In April, we put out a call to animal welfare leaders across the country to enter the ASPCA $100K Challenge to increase pet adoptions and save more animals’ lives. This friendly competition aims to inspire innovation and, to sweeten the deal, we’re offering $125,000 in prizes! Over the next two months, we’ll introduce you to all 50 of the selected contestants, but to get started, here’s a peek at our first six challengers!
Arizona Animal Welfare League (AAWL) & Helping Animals Live On (HALO) Phoenix, AZ: AAWL and HALO are loyal partners in the fight against pet overpopulation in Phoenix and Maricopa County. Above all, these organizations engage their community by spreading the word that “shelter pets are not broken, undesirable animals—they are victims of circumstances beyond their control.”
Humane Society of North Texas (HSNT), FT Worth, TX: A multi-faceted organization, HSNT brings a “can-do” attitude to the Challenge as well as several unique adoption events, like this summer’s Extreme Mutt Makeover. Long-term goals include constructing a new facility to incorporate adoptions and educational needs.
City of San Jose Animal Care Center (ACS), San Jose, CA: The folks at ACS describe their organization as “big, busy and humane.” A young, full-service shelter, this contender has made a big splash with its new Feral Freedom Program. ACS’s commitment to trap-neuter-return (TNR) makes them a tough competitor in this Challenge.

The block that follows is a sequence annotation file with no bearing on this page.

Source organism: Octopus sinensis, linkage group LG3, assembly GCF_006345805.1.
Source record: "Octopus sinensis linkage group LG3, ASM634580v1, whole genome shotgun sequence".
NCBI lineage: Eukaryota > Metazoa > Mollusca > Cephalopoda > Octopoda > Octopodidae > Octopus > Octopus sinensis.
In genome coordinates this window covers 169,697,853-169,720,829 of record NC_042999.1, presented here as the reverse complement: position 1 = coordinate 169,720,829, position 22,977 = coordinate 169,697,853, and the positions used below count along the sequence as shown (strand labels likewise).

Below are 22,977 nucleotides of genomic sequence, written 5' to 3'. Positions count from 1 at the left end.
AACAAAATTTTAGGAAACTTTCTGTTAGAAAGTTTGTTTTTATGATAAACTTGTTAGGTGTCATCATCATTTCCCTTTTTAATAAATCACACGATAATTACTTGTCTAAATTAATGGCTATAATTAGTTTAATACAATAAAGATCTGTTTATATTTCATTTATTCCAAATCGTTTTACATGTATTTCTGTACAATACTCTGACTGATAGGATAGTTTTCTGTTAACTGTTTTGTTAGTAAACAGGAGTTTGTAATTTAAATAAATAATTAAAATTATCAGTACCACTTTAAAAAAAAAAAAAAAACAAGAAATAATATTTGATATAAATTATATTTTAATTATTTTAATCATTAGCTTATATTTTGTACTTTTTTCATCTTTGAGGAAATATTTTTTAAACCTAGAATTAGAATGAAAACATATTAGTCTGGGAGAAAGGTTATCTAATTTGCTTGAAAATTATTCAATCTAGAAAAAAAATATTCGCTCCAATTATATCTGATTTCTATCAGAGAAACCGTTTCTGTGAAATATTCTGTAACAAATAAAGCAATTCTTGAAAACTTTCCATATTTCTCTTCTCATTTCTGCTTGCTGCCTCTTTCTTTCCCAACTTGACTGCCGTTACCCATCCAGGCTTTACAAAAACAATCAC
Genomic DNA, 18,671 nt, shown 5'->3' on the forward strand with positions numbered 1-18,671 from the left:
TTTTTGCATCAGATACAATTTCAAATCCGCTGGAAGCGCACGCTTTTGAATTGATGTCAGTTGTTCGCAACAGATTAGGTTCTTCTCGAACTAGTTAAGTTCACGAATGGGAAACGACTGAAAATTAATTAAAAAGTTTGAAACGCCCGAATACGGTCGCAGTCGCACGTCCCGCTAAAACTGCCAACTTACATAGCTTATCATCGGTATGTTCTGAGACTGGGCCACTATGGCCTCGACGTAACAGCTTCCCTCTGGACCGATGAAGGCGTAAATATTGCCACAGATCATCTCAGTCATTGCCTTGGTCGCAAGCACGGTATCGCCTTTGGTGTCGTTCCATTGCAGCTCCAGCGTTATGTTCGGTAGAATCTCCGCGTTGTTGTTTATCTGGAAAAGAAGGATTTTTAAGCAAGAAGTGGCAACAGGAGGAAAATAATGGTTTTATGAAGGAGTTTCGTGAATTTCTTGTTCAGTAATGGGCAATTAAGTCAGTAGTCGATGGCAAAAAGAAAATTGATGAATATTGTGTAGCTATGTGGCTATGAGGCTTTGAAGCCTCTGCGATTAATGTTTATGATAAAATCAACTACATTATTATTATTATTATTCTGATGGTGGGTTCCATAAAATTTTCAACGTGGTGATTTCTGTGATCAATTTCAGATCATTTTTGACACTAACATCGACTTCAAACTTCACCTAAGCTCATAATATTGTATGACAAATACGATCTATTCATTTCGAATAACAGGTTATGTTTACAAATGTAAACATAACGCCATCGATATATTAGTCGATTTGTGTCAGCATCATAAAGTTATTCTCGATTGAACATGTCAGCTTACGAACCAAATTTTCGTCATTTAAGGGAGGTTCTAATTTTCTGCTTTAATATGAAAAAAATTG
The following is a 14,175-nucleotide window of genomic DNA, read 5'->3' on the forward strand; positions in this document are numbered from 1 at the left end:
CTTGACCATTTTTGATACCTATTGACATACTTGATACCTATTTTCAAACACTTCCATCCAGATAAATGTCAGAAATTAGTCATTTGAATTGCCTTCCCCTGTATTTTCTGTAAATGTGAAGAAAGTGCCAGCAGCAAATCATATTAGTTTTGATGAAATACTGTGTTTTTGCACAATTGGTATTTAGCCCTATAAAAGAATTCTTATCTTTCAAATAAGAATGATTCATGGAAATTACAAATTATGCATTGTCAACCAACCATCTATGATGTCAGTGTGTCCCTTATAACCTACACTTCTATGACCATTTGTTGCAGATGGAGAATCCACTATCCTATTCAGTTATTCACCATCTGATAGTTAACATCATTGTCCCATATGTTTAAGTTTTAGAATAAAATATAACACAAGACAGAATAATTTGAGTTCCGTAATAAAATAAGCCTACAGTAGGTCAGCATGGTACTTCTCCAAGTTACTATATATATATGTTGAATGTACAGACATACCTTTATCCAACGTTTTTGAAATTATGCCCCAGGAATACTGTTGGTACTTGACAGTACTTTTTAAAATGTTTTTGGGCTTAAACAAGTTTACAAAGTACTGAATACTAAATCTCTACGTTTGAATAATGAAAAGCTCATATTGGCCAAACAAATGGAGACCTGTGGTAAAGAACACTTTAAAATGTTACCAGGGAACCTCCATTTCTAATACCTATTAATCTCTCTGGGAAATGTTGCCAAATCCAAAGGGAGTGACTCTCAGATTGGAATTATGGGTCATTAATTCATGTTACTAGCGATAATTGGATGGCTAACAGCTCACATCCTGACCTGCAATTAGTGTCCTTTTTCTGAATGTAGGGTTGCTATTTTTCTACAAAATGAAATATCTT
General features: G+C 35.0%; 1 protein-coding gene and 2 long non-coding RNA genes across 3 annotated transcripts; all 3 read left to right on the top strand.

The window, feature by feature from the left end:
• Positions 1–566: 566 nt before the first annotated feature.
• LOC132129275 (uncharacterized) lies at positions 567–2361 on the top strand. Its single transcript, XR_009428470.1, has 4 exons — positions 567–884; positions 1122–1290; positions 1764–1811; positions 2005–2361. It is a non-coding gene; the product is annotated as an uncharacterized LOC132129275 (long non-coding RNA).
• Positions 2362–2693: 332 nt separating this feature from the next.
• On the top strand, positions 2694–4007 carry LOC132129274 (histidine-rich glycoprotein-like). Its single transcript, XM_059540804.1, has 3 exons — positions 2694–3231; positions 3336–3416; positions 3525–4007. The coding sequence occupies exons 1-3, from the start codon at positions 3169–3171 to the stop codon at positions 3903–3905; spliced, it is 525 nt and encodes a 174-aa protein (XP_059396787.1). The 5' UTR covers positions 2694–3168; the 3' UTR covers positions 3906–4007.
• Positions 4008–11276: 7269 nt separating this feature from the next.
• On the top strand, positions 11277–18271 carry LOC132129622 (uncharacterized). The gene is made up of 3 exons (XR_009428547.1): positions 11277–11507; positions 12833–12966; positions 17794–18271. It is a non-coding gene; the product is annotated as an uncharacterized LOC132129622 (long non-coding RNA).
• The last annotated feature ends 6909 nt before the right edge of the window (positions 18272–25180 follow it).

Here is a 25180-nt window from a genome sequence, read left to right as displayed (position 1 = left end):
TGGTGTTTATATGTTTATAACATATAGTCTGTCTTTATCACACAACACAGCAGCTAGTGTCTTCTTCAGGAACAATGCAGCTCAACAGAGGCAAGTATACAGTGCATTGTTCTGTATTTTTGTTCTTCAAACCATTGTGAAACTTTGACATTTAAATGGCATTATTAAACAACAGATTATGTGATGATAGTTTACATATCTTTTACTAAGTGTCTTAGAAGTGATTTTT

South Suburban Humane Society (SSHS), Chicago Heights, IL: What makes SSHS one to watch? The organization has a dedicated volunteer base and a compassionate staff, and rigorously promotes low-cost spay/neuter. Taking home the grand prize will facilitate renovating kennels and cat housing and the construction of a new “kitten nursery.”
The SPCA of Wake County, Raleigh, NC: The SPCA of Wake County wants you to know one thing: “Our pets may or may not be purebred—but they are pure fun.” The organization’s staff loves what they do and spends their days brainstorming innovative solutions. Spreading the word with a “no-holds-barred mentality” makes this contestant a top pick.
Jacksonville Humane Society (JHS), Jacksonville, FL: Sometimes the wise elders hold the secret, and JHS has been saving animals’ lives since 1885. The organization engages its community by traditional and nontraditional means and believes “an animal can have a life-changing effect on a person by showing them a love they never knew existed.”
Check in next week, when we’ll introduce you to our next six challengers!